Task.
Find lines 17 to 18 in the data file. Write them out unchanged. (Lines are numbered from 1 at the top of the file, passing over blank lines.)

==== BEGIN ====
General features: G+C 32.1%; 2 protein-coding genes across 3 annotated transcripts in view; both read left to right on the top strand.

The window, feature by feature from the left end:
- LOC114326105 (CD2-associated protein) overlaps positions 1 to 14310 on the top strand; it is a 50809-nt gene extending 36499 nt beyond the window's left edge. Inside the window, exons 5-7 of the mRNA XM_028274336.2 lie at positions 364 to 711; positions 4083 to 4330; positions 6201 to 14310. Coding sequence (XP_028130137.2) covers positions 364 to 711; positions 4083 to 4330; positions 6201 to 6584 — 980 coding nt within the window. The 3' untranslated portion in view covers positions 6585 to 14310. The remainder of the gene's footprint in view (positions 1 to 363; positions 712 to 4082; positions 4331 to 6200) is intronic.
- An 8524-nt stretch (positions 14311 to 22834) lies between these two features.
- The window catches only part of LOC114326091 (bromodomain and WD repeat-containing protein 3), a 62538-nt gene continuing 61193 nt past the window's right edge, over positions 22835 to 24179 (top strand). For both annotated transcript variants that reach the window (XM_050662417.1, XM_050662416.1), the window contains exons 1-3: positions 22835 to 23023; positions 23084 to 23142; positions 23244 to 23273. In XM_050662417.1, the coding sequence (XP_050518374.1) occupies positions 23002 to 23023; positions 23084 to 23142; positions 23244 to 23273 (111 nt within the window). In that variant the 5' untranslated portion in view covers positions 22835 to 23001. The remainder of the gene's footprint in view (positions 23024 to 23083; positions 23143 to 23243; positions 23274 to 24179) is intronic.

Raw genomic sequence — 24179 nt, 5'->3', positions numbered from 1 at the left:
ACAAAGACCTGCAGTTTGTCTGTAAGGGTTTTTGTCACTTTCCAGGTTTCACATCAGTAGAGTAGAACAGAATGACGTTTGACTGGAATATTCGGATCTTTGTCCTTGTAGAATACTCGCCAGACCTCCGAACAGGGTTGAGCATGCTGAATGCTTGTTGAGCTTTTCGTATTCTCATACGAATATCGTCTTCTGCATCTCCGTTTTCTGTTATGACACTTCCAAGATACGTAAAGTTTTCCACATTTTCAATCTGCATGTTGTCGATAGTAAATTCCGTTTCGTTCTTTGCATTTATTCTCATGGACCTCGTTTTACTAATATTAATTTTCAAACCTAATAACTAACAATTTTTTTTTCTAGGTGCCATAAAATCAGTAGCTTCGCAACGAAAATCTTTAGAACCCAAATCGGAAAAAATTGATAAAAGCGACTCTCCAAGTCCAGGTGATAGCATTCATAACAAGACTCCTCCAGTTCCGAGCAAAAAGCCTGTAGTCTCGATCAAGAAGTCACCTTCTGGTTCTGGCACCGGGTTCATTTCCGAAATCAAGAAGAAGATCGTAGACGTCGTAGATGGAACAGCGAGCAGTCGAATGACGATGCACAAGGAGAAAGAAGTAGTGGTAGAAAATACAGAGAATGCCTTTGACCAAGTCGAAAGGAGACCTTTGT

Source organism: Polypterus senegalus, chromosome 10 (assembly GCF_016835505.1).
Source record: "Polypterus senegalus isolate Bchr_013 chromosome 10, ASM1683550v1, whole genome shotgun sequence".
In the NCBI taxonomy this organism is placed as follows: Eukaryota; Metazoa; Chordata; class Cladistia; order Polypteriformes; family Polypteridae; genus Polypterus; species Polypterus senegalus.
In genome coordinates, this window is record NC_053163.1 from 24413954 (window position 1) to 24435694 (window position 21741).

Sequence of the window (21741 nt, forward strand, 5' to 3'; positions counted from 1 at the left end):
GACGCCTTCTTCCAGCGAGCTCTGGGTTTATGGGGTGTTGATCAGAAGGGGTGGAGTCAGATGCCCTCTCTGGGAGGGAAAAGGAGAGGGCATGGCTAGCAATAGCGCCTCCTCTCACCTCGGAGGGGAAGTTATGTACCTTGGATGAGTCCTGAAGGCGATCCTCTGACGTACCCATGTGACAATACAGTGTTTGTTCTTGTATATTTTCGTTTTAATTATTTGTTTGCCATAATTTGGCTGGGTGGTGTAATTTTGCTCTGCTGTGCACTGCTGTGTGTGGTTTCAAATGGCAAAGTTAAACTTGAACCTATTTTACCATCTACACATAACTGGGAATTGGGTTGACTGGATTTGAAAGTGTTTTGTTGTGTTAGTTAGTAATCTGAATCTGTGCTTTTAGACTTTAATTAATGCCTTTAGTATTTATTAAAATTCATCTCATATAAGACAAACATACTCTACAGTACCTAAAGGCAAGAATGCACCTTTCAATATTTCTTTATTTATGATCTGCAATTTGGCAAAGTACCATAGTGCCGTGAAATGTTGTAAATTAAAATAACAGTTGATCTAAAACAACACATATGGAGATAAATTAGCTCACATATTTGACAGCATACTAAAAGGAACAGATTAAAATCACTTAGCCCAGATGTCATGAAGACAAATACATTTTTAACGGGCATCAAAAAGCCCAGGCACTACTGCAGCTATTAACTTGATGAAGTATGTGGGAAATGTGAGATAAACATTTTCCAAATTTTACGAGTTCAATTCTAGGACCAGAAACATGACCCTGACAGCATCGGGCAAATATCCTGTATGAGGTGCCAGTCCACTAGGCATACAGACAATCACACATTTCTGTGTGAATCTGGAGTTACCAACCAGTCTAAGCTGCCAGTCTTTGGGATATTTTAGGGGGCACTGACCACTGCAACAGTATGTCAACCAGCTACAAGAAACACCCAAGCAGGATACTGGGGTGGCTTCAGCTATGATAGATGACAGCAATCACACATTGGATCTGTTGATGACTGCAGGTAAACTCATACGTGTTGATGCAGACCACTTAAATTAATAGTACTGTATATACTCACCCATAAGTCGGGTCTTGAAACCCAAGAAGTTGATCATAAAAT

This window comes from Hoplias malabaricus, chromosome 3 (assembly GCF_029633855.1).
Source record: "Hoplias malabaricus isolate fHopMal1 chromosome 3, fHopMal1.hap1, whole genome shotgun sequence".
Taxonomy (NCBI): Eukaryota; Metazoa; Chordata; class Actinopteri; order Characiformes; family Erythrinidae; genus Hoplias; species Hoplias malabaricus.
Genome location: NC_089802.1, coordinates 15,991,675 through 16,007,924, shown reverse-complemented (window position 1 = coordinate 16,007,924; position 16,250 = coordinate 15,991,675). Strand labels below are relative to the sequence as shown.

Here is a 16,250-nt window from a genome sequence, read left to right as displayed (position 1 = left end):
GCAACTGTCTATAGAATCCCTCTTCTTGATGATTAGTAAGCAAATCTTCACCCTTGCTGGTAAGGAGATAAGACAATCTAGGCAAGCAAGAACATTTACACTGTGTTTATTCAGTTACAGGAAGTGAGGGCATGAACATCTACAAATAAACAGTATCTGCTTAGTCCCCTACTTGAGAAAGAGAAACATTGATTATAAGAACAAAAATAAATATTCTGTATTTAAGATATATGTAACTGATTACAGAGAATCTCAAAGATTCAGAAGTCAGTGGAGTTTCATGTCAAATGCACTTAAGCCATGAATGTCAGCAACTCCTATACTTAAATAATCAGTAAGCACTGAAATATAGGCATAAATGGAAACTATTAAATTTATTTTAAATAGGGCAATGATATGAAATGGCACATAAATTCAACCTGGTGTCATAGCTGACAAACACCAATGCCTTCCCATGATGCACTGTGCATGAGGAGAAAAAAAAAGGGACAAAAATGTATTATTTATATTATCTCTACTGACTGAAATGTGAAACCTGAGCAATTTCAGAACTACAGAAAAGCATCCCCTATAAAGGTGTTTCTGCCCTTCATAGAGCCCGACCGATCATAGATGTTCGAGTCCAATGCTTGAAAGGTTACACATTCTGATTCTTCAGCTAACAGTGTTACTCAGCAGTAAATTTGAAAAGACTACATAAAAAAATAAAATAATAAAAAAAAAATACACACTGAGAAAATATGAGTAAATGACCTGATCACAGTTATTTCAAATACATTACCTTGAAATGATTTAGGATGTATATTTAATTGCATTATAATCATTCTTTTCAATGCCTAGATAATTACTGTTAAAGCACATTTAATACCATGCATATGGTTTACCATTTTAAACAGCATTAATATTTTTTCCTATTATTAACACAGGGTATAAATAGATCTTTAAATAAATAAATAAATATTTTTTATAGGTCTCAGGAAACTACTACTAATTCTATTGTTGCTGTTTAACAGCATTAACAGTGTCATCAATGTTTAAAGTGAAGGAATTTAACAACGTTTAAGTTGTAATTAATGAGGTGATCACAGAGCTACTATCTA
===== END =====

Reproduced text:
Genome location: NC_089802.1, coordinates 15,991,675 through 16,007,924, shown reverse-complemented (window position 1 = coordinate 16,007,924; position 16,250 = coordinate 15,991,675). Strand labels below are relative to the sequence as shown.

Here is a 16,250-nt window from a genome sequence, read left to right as displayed (position 1 = left end):